MOSCOW (Reuters) - Moscow will seek closer ties with the United States but will not tolerate interference in its affairs and wants guarantees a U.S. missile shield will not be used against Russia, under terms of a decree signed by President Vladimir Putin on Monday.
Putin set out foreign policy priorities in a wide-ranging document signed hours after his inauguration to a six-year term as president, veering little from an article he wrote on the subject during the election campaign.
Moscow wants to bring cooperation with Washington “to a truly strategic level” but relations must be based on “equality, non-interference in internal affairs and respect for one another’s interests”, the decree said.
Russia will “consistently stand up for its policy in connection with the creation by the United States of a global missile defence system, seeking firm guarantees it is not directed against Russia’s nuclear deterrent forces”.
The decree touched on policy around the world, but it served as a message to the United States ahead of Putin’s expected meeting with U.S. President Barack Obama, who hosts a Group of Eight industrial powers summit later this month.
Relations improved during the presidency of Putin’s protege Dmitry Medvedev, who signed a landmark nuclear arms limitation pact with Obama in 2010.
But ties have been strained over U.S. and NATO plans for an anti-missile shield in Europe and deep differences over the bloody upheaval in Libya and Syria.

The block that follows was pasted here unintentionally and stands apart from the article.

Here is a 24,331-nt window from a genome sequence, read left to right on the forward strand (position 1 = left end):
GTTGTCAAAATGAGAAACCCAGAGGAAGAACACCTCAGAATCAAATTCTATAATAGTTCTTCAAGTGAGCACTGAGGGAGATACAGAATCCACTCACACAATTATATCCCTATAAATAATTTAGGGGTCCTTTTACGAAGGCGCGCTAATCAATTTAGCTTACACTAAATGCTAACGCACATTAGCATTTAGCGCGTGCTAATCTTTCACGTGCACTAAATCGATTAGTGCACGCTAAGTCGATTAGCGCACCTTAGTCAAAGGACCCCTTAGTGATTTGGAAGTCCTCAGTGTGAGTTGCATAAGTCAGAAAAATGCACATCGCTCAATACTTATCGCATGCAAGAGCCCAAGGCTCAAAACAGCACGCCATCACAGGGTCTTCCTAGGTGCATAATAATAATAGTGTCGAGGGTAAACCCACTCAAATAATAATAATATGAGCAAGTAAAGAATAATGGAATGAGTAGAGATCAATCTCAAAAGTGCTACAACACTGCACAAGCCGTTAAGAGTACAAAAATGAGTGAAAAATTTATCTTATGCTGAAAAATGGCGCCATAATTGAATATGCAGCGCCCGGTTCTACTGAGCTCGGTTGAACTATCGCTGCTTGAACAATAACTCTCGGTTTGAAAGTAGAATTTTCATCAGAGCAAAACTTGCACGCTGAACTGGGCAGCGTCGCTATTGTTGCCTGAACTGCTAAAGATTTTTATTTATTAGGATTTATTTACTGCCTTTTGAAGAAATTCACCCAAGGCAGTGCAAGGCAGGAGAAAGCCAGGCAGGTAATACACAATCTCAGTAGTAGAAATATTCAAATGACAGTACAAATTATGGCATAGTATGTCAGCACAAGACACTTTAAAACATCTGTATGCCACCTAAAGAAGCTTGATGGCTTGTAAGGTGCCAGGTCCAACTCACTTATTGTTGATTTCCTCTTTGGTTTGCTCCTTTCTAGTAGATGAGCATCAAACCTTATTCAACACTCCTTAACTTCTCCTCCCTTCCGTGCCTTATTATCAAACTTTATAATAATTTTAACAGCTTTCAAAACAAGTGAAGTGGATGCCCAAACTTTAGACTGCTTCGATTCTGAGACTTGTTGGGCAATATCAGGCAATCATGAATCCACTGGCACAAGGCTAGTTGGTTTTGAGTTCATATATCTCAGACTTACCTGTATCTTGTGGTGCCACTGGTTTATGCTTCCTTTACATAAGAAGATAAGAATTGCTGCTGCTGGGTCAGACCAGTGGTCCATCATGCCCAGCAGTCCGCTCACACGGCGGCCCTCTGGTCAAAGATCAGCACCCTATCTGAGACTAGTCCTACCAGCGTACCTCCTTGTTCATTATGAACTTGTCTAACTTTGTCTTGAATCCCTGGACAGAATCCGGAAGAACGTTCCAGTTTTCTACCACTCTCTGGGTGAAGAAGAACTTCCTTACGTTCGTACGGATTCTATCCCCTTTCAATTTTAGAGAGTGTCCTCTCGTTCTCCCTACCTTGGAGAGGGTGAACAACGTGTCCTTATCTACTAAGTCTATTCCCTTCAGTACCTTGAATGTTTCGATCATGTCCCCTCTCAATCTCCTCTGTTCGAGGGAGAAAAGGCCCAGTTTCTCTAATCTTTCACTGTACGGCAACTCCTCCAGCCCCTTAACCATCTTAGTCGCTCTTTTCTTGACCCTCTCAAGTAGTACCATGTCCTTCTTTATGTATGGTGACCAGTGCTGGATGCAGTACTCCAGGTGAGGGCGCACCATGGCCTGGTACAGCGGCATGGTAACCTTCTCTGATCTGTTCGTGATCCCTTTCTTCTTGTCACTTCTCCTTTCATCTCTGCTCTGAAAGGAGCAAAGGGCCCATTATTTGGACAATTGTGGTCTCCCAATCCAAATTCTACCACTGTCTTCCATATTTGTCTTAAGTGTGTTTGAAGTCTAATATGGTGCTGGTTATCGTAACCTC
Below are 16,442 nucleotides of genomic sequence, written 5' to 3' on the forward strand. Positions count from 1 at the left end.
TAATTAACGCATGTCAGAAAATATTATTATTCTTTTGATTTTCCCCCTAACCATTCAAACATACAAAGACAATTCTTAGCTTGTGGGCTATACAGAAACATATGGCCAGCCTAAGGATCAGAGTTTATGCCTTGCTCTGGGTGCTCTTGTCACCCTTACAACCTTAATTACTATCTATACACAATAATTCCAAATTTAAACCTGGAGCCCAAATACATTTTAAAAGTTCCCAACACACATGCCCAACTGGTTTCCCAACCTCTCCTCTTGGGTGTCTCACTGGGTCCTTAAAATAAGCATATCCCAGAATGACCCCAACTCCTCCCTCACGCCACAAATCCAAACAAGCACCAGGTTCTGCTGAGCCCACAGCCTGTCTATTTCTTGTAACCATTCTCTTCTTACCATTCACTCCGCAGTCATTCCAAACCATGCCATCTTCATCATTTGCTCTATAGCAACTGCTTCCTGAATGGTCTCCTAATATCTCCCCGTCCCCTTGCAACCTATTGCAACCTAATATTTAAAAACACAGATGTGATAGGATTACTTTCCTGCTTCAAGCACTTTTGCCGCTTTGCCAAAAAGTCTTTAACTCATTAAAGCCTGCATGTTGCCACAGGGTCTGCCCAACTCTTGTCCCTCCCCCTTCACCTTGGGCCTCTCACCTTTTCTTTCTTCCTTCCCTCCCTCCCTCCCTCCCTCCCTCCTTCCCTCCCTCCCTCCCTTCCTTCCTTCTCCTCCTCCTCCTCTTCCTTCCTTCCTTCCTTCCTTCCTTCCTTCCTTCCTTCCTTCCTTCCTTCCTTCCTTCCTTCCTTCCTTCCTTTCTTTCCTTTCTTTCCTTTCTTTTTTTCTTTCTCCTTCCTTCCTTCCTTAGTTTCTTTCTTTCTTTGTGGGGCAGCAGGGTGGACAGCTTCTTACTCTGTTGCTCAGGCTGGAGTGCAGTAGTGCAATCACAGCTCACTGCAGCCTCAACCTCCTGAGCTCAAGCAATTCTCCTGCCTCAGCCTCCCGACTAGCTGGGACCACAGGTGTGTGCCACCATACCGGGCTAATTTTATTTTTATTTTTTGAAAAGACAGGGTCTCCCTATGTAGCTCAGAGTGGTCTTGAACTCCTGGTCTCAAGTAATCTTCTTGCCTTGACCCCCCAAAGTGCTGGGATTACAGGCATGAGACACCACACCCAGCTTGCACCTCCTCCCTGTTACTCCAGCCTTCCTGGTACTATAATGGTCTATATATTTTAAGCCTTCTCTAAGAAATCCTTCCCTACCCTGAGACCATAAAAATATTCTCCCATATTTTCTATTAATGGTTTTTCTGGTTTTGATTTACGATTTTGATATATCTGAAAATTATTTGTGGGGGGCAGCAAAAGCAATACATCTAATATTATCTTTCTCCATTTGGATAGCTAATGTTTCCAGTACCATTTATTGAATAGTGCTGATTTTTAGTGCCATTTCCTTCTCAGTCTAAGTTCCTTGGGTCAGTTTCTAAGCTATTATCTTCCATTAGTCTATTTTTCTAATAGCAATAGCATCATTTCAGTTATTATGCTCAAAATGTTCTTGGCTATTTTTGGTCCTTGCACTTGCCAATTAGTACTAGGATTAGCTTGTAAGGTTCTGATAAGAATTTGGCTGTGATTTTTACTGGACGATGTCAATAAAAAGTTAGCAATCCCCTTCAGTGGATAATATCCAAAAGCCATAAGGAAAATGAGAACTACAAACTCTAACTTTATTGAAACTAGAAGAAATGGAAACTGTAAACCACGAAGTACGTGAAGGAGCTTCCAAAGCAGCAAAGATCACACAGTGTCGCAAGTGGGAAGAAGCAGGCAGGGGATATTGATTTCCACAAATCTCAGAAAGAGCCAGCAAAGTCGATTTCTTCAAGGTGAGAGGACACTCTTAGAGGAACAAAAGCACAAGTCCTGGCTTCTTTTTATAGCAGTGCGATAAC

Washington says the shield, due to be completed in four phases by about 2020, is to counter a potential threat from Iran. But Russia says it could gain the capability to intercept Russian ICBMs by about 2018.
Russia’s military chief of staff said on Thursday that Russia was prepared to carry out pre-emptive strikes against missile defence facilities in Europe to protect its security.
Diplomatic tensions also rose during Putin’s presidential campaign when he accused the United States of backing his domestic opponents, and Washington criticised the treatment of protesters in Russia.
Russia and China in February vetoed a U.N. Security Council resolution which condemned Syria’s government for a crackdown in which its forces have killed thousands of people and called for President Bashar al-Assad to give up power.
In a warning that encompassed both Russia and Syria, Putin’s decree said Moscow would “counter attempts to use human rights concepts as an instrument of political pressure and interference in the internal affairs of states”.
In the Middle East and North Africa, it said, Russia would advocate resolving crises through an end to violence by all sides, national dialogue without preconditions and the principle of non-interference - a repeat of Russia’s position on Syria.
Closer to home, Putin made clear that strengthening bonds among former Soviet republics from Belarus to Central Asia, and giving Moscow’s alliances economic and security alliances with those nations more global clout, are top priorities.
The decree called integration among members of the Commonwealth of Independent States a “key foreign policy direction” and reiterated plans for a Eurasian Economic Union, by January 2015, based on ties with Kazakhstan and Belarus.
Writing by Steve Gutterman; Editing by Michael Roddy